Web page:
Posts Tagged ‘astronomy’

Meet Author and Storyteller Joan Marie Galat

Posted on May 22nd, 2014 by Carolyn Hart

Storytime Standouts introduces Joan Marie Galat author and storytellerAlthough she started making books at the age of nine, Joan Marie Galat wasn’t published until the age of 12, when she became a paid weekly newspaper columnist. Today she is an award-winning and best selling author.

Joan shares her love of the stars in the Dot to Dot in the Sky series, which combines the science of the night sky with the ancient myths that give constellations and planets their names. Her first title, Dot to Dot in the Sky, Stories in the Stars, became a best seller within six weeks of its release.

Joan’s books for children explore astronomy, ancient myths and legends, light pollution, history, and nature. She writes fiction and non-fiction, including two books for Scholastic classified as “info-fiction fantasy story.” A prolific writer for all ages and relentless promoter of reading, Joan loves to use storytelling to connect with audiences. A highlight in her career involved presenting Korean translations of her books at an international book fair in Seoul.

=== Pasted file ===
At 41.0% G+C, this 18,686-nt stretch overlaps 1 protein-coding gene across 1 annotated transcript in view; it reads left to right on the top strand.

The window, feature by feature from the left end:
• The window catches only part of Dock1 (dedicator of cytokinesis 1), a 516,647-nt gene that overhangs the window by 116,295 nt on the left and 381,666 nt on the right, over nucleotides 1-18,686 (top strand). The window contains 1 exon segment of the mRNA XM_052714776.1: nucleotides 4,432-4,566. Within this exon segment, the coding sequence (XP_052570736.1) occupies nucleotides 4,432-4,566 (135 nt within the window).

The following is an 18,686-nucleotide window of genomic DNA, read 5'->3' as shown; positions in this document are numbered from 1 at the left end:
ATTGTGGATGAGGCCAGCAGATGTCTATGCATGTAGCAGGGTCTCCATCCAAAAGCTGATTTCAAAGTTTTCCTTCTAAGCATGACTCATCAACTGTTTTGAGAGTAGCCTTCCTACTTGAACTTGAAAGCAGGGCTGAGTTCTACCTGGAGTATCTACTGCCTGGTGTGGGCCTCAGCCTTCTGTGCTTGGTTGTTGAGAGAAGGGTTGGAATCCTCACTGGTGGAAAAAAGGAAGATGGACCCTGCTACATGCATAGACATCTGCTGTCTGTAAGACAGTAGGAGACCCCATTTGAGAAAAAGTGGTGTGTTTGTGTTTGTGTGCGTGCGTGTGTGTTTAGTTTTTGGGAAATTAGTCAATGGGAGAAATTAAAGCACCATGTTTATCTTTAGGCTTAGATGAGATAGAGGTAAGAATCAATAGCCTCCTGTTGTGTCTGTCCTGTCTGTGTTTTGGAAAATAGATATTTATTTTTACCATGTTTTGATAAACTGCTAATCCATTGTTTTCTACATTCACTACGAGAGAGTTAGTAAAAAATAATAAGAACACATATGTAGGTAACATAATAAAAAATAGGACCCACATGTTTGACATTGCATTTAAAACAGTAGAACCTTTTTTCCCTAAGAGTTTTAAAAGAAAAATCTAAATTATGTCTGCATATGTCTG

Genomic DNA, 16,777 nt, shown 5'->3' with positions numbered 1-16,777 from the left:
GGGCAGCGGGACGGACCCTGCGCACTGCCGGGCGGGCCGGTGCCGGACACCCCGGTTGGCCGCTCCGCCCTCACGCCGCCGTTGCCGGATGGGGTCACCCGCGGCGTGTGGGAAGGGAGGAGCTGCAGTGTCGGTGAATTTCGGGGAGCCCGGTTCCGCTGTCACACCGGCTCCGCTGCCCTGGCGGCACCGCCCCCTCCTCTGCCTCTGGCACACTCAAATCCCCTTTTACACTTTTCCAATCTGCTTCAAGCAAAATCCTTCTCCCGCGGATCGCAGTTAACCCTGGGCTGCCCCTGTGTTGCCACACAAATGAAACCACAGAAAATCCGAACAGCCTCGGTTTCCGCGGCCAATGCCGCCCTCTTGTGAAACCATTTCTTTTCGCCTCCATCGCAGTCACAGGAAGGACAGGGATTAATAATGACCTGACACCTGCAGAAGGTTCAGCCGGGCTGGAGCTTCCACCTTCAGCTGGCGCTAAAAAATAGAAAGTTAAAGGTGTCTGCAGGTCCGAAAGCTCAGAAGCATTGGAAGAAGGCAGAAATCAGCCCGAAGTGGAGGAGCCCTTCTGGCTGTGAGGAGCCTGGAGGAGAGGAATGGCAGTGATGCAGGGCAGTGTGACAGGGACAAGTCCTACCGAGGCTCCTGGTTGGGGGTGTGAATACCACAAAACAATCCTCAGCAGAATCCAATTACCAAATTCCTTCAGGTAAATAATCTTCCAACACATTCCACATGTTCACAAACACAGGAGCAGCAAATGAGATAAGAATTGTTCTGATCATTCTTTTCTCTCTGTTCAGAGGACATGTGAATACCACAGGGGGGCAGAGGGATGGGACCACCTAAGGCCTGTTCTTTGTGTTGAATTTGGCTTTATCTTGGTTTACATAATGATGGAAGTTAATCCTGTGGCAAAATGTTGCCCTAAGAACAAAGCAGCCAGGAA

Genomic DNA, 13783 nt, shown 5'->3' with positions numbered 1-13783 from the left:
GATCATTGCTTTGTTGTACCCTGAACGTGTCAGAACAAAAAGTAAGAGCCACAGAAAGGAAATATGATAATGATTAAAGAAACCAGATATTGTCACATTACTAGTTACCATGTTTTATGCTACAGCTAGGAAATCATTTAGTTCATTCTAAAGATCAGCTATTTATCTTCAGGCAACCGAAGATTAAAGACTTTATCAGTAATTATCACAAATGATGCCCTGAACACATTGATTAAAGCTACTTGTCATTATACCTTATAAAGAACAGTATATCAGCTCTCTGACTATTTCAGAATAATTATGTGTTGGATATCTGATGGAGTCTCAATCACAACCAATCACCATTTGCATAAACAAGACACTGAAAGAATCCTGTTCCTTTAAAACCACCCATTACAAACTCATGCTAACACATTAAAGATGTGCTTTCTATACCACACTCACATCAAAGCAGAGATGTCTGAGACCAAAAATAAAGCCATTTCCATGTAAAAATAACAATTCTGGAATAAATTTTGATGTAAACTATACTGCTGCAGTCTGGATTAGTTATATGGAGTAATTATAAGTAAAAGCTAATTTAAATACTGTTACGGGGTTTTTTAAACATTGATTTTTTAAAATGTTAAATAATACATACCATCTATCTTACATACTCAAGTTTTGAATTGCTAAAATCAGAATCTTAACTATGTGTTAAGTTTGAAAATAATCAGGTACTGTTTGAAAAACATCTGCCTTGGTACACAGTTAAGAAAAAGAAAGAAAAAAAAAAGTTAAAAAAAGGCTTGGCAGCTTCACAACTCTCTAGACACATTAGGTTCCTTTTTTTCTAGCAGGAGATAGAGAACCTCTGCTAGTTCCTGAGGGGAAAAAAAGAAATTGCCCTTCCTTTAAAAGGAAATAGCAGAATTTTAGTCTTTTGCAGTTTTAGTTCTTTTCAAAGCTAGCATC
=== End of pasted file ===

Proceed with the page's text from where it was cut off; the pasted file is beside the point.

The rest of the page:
Joan operates MoonDot Media, a communications business offering writing and editing solutions in broadcast, print, and multi-media. She is the contributing editor of a quarterly magazine called The Advocate. Her freelance jobs have encompassed writing radio and video scripts, an Internet cartoon, exhibit text, speechwriting, and much more.

Author Website
Author Facebook page
Author/Storyteller Twitter Account @joanmariegalat

The Discovery of Longitude Joan Marie GalatTell us about your latest published children’s book. Who do you think should read it? What are you most proud of?
My most recently published children’s book is The Discovery of Longitude, illustrated by Wes Lowe.